Even the patronising sounding yoof newsreaders on the smart speaker BBC News bulletins understand that, in their case it's the editorial policy that is poor.
itsrobert6,368 posts since 23 Mar 2001
Granada North West Today
I haven't got an Instagram account (I'm starting to get towards mid-life fossil territory) so I can't see the full bulletin, but the trail is interesting. The background is the new reception area of 200 Grays Inn Road.


The latest bulletin can be viewed online at www.itv.com/news/the-rundown/


Many thanks, that's very helpful.

I can't fault the actual news content of The Rundown. It isn't patronising to their demographic, yet the delivery of the presenter isn't great


Isn’t the precise point of an experiment like this to have people fronting these bulletins who don’t sound like your common or garden newsreaders? I thought the presenter was a reasonable fit - clear enough to be heard without being cringeworthy or trying hard to yoof it up, and more importantly, way more relatable to the demographic.

Is it to my taste? No - but I’m not the audience. And that’s the key thing.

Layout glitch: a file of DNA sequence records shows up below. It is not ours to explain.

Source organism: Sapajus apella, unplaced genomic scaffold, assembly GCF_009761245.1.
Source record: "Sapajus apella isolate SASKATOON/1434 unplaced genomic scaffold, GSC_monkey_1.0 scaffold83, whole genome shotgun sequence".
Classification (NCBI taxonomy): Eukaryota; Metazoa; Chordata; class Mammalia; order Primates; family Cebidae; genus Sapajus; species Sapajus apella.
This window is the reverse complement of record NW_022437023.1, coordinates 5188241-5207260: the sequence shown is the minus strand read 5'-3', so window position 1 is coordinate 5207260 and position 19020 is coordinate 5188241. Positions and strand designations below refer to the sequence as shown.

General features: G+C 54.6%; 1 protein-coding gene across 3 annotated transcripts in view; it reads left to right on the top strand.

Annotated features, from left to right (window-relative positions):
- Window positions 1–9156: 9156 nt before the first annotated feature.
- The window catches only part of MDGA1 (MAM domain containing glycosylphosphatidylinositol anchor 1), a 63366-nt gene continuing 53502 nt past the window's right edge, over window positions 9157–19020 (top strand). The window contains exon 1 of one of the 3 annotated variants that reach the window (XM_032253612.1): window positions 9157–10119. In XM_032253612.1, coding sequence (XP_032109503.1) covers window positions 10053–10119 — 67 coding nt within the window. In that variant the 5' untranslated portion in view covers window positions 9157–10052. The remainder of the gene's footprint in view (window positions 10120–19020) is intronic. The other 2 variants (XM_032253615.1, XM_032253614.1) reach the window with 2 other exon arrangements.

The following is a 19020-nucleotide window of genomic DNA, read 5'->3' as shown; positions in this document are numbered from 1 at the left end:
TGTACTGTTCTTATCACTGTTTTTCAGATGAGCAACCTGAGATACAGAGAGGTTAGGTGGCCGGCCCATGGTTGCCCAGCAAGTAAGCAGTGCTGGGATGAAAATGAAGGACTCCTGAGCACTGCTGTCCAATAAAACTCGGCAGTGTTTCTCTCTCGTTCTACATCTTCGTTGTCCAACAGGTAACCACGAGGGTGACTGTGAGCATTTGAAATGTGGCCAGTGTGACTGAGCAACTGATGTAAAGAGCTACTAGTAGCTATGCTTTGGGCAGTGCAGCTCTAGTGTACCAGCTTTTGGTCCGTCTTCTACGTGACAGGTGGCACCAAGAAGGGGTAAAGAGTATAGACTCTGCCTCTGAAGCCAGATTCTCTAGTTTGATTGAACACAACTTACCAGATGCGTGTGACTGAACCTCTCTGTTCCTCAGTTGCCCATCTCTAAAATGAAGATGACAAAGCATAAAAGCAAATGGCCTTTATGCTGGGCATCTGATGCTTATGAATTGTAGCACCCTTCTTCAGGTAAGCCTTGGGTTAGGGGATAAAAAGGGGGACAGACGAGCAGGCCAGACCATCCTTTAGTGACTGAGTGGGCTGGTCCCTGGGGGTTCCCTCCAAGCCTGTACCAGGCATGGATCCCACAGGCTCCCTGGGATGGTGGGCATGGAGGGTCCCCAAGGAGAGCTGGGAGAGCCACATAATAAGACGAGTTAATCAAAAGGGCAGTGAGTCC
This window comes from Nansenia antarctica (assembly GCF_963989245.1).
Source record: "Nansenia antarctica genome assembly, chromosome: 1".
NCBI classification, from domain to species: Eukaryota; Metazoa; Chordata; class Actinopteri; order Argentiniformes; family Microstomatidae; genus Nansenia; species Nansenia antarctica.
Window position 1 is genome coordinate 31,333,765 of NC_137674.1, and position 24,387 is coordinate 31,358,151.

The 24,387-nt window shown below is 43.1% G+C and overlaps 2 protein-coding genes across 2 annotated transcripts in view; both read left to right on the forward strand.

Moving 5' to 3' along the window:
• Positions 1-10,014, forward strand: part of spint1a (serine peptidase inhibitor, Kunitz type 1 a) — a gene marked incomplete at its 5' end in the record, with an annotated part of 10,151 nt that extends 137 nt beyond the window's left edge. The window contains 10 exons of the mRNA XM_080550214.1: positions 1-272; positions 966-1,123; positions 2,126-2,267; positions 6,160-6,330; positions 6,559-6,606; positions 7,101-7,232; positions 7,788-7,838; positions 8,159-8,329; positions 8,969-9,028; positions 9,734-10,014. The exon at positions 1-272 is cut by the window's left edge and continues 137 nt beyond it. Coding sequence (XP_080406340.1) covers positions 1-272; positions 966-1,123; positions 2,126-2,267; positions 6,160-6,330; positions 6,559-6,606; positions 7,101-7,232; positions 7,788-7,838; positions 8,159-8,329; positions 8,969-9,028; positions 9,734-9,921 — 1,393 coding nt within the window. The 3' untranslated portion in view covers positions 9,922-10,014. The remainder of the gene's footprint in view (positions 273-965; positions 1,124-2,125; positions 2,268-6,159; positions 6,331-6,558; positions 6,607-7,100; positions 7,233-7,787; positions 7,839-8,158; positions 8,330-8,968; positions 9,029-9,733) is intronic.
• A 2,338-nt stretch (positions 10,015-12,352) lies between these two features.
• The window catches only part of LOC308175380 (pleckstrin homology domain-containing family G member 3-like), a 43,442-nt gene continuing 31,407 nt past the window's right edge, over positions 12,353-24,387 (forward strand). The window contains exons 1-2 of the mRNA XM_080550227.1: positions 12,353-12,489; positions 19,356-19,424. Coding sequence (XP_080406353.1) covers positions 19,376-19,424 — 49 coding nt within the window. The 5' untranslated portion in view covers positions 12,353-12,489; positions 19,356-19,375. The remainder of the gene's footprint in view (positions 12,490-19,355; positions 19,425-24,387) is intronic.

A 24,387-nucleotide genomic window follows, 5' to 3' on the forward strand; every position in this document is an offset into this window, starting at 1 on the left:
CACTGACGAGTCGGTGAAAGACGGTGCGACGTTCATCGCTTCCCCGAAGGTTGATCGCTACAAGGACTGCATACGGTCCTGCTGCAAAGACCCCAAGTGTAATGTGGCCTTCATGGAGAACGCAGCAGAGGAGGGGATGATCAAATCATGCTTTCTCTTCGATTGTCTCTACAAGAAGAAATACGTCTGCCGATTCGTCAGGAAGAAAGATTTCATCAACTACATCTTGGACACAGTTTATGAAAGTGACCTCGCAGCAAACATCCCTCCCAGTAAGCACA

If you compare the presenters of Newsround who are more like a big brother or sister to their audience, yet still have decent delivery, that's the standard they should follow. Being monotone because they happen to have a regional accent doesn't help.

Even the patronising sounding yoof newsreaders on the smart speaker BBC News bulletins understand that, in their case it's the editorial policy that is poor.


Having now watched the bulletin in full, I agree that the presenter probably could do with pausing slightly between sentences. However, I don't agree that Newsround should be modelled. Newsround is aimed at 6-10 year-olds, whereas this is for 14-17 year-olds. The presenters of Newsround sound pretty patronising, which is fine for their audience, but I don't think that would work at all for older adolescents. The very point of The Rundown is that teens in that age group want to be treated seriously. This bulletin treats them more like adults but with an editorial agenda that is more suited to them. I think the product is pretty much perfect as it is and with time, I'm sure they can iron out the minor intonation issues.